Professor Who Offered 'Dirt' on Hillary Clinton, Missing, Feared Dead
New York court documents reveal Joseph Misfud is 'missing and maybe dead'
A Maltese professor, who offered "dirt" on Hillary Clinton to a Republican aide during the 2016 US Presidential Election, is "missing and maybe dead," according to New York court documents.
57-year-old Joseph Misfud was accused of being a Russian spy who allegedly acted as "a link" between the Trump campaign and the Kremlin.
The Democratic National Committee is suing Professor Misfud, along with Russia, Wikileaks, and the Trump campaign for "interfering" in the election.
According to documents from the lawsuit, all the defendants in the case have been served with the complaint, "with the exception of Mifsud (who is missing and may be deceased)."
According to Fox News, lawyers said they will “monitor news sources” for any indication of Mifsud’s whereabouts and “will attempt service on Mifsud if and when he is found alive.”
The filing came as the DNC is suing Mifsud and others as part of its lawsuit accusing Trump officials of conspiring with Russia in the 2016 election.
The DNC’s lawyers did not elaborate in the filing on why they believe Mifsud may be dead.
But a committee spokeswoman said lawyers haven’t been able to locate him, unlike other defendants in the lawsuit.
“The DNC's counsel has attempted to serve Mifsud for months and has been unable to locate or contact him,” DNC spokeswoman Adrienne Watson told Fox News.
“In addition, public reports have said he has disappeared and hasn't been seen for months."
But there’s already been pushback to the DNC’s claim: The Daily Caller News Foundation interviewed Stephan Roh, a close friend of Mifsud, who said “really good sources” told him Mifsud is “alive, that he has another identity, and that he is staying somewhere, at a nice place.”
While Mifsud is far from a household name, investigators say he was the one who told then-Trump campaign aide George Papadopoulos in April 2016 that the Russians had “dirt” that could damage Hillary Clinton’s 2016 presidential campaign.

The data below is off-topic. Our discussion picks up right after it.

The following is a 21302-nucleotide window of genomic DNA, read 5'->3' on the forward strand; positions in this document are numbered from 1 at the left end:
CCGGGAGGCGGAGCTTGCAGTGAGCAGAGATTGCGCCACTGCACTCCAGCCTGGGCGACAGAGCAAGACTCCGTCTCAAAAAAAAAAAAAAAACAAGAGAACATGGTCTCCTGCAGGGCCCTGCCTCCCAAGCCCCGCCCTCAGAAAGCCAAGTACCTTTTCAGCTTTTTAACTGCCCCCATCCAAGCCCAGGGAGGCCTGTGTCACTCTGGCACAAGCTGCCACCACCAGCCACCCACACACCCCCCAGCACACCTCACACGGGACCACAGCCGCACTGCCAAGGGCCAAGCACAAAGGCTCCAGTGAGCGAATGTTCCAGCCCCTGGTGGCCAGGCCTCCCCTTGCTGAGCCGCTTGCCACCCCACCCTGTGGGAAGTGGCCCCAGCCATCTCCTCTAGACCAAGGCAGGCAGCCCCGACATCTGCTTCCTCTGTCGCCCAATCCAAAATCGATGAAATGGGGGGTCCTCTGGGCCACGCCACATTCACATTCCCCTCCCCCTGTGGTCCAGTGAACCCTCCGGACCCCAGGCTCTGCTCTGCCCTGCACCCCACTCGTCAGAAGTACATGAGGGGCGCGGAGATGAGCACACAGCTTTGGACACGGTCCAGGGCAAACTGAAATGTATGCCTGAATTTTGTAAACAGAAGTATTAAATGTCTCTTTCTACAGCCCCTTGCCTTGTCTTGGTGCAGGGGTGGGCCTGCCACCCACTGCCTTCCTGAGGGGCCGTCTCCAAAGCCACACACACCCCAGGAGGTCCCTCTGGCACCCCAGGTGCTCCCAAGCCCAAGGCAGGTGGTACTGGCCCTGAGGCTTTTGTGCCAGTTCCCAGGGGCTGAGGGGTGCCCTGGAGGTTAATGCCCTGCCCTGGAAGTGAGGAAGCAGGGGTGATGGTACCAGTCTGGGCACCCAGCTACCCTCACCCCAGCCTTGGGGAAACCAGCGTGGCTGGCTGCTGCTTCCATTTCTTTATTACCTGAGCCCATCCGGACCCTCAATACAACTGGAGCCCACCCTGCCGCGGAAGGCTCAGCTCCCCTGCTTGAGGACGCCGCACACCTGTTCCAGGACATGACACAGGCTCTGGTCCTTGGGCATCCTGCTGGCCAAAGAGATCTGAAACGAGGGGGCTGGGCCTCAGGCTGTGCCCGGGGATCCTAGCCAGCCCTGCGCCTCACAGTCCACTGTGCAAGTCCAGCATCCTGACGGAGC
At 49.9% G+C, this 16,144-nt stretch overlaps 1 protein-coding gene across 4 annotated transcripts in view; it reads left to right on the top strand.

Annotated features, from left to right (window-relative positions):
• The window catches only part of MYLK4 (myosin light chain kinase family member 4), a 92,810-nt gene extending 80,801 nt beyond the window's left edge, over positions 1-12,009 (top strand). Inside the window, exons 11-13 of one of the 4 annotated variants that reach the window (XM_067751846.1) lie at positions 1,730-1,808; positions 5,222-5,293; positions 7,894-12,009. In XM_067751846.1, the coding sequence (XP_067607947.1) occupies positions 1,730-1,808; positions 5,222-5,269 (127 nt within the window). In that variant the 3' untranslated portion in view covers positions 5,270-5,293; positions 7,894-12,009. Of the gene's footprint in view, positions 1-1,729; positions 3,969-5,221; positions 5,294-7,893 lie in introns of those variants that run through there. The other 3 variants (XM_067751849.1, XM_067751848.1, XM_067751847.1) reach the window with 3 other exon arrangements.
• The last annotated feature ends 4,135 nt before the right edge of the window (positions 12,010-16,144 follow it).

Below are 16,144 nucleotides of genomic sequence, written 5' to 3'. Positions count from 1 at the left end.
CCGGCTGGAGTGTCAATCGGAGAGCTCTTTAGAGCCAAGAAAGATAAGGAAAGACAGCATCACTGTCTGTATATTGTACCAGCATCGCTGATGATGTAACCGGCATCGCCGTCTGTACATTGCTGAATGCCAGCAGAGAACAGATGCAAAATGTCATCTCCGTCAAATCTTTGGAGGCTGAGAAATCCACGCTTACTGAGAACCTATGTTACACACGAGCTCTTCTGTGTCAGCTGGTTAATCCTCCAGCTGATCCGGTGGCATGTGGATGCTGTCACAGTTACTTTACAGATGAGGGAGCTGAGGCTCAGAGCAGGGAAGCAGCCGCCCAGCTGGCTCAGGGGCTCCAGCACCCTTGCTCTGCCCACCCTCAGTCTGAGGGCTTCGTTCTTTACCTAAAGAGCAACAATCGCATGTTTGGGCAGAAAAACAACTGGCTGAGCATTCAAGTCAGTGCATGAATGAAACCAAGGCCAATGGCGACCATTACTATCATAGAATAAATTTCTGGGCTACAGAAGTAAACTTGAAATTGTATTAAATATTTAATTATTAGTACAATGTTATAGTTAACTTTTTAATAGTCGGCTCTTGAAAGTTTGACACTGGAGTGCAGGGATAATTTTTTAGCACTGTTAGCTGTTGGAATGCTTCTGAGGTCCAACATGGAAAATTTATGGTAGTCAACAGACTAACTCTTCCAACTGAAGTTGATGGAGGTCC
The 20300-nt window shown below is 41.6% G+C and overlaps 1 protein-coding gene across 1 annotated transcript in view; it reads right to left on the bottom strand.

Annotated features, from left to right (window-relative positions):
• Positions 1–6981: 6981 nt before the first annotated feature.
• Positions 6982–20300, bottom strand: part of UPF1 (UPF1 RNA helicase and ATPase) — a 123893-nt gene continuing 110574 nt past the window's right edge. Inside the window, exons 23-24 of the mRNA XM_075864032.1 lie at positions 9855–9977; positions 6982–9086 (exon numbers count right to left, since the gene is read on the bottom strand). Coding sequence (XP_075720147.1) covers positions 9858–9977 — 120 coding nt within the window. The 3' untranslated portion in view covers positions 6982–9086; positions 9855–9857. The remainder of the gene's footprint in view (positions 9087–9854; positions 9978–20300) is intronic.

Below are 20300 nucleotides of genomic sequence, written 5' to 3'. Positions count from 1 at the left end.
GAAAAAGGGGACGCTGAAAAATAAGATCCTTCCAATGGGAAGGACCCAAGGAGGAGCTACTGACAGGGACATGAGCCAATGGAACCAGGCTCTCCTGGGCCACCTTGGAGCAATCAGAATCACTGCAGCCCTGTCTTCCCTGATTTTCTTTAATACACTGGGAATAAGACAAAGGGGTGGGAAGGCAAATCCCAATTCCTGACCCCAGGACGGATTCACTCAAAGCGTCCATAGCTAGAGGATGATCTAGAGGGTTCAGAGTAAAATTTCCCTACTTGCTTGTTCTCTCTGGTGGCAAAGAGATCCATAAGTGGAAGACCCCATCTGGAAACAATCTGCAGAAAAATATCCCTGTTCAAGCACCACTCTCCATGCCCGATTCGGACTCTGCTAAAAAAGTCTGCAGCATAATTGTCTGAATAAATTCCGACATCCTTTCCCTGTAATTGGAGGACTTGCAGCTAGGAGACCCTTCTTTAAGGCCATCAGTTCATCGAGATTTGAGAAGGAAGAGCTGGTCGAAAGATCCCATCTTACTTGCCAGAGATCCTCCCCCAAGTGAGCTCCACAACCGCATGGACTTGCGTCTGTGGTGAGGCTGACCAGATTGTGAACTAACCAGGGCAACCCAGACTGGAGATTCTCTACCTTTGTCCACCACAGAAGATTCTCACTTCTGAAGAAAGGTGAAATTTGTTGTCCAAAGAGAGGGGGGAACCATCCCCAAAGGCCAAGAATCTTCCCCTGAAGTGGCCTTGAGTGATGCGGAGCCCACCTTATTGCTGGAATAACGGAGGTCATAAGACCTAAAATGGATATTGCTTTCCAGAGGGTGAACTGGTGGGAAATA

Over drinks in London, Papadopoulos then told Australian diplomat Alexander Downer about his conversations with Mifsud.
As the story goes, Downer informed U.S. officials, leading the FBI to open its Russia investigation during the 2016 election.
It has long been suggested -- in court documents filed by Special Counsel Robert Mueller’s team, by Democrats on Capitol Hill and in the media -- that Mifsud may have been connected to Russian intelligence, though some have noted his ties to Western institutions to challenge that narrative.
On Friday, Papadopoulos was sentenced to 14 days in prison after pleading guilty to lying to the FBI.
According to prosecutors, Papadopoulos' lying prevented the FBI from interviewing Mifsud.
Papadopoulos could not be reached for comment Monday.
But in court Friday, he said, “My entire life has been turned upside down, I hope to have a second chance to redeem myself.”
Court documents from the special counsel’s office have referred to Mifsud as “an overseas professor” with “substantial connections to Russian government officials.”
The Democrats on the House Intelligence Committee, in their report on Russia’s attempted interference in the election released in April, described Mifsud as “Kremlin-linked.”
In any case, Mifsud has become an important figure in Mueller’s probe.
A February memo released by the Republicans on the House Intelligence Committee said the intelligence passed on by the Australians about the diplomat’s meeting with Papadopoulos “triggered the opening of an FBI counterintelligence investigation in late July 2016 by FBI agent Pete Strzok.”